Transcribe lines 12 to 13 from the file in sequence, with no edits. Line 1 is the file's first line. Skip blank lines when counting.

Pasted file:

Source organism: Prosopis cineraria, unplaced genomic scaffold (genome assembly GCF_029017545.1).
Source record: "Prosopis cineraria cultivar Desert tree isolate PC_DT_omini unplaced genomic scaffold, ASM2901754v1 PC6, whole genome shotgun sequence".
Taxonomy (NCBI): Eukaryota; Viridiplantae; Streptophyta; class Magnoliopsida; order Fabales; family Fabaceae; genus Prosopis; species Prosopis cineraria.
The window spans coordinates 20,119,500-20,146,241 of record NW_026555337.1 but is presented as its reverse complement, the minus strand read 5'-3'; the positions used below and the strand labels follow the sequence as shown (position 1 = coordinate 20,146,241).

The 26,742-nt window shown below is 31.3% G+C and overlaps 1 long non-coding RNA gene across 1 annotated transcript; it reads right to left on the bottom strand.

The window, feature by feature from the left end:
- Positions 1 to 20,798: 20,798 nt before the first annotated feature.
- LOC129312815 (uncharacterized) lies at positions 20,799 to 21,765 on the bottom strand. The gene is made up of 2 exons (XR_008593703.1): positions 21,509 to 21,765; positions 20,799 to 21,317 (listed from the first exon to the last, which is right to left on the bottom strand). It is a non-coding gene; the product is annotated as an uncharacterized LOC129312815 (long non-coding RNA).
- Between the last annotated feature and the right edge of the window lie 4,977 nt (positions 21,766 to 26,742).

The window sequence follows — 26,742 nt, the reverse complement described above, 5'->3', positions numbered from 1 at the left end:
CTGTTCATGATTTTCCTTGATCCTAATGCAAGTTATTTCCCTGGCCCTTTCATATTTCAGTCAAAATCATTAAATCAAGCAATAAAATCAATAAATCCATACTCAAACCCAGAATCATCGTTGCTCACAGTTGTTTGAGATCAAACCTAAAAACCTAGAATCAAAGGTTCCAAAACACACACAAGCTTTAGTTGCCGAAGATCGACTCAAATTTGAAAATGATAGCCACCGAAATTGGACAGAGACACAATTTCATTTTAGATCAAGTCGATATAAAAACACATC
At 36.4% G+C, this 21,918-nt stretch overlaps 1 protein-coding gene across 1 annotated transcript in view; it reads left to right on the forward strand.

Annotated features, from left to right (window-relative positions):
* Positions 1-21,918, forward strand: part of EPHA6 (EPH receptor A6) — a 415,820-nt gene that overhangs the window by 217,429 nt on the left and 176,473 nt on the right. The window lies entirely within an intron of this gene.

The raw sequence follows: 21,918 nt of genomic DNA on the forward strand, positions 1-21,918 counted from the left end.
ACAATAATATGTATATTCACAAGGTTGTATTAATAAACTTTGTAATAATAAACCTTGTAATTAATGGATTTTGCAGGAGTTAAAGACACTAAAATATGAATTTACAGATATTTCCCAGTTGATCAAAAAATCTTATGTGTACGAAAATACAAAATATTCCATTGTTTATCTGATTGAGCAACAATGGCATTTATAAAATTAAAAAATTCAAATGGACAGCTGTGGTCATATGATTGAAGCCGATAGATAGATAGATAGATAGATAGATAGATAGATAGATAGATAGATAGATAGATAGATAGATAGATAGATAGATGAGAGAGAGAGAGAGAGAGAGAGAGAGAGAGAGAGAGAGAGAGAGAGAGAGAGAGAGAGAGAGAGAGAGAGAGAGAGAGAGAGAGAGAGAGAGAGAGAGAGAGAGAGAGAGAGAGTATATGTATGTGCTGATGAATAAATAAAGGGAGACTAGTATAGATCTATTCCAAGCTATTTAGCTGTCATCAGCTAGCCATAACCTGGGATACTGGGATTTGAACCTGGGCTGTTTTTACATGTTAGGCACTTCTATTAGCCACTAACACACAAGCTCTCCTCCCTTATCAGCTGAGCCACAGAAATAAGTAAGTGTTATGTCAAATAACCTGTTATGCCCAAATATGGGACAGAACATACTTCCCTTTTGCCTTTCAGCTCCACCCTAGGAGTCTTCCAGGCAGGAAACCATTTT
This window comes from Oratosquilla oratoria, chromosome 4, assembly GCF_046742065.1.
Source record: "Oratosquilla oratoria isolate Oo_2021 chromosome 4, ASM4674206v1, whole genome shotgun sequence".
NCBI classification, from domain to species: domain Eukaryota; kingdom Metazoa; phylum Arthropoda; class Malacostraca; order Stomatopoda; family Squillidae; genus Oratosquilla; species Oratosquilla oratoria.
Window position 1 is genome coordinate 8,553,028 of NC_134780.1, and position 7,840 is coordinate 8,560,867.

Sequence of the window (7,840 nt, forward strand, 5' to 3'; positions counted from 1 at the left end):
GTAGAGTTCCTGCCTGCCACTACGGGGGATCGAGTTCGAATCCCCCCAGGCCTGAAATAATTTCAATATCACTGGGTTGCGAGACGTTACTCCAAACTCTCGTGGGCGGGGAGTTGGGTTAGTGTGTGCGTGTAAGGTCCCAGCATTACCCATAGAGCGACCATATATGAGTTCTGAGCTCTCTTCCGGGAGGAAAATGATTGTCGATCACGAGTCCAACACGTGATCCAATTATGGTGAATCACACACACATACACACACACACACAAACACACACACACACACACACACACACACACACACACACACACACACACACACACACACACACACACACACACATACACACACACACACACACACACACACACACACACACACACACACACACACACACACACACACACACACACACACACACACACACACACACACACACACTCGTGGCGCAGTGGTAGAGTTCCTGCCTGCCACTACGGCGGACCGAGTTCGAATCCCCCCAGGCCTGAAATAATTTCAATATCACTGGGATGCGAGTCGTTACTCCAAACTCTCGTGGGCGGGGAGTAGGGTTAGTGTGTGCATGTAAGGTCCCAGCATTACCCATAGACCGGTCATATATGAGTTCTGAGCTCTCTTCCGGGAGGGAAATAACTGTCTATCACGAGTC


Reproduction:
At 36.4% G+C, this 21,918-nt stretch overlaps 1 protein-coding gene across 1 annotated transcript in view; it reads left to right on the forward strand.

Annotated features, from left to right (window-relative positions):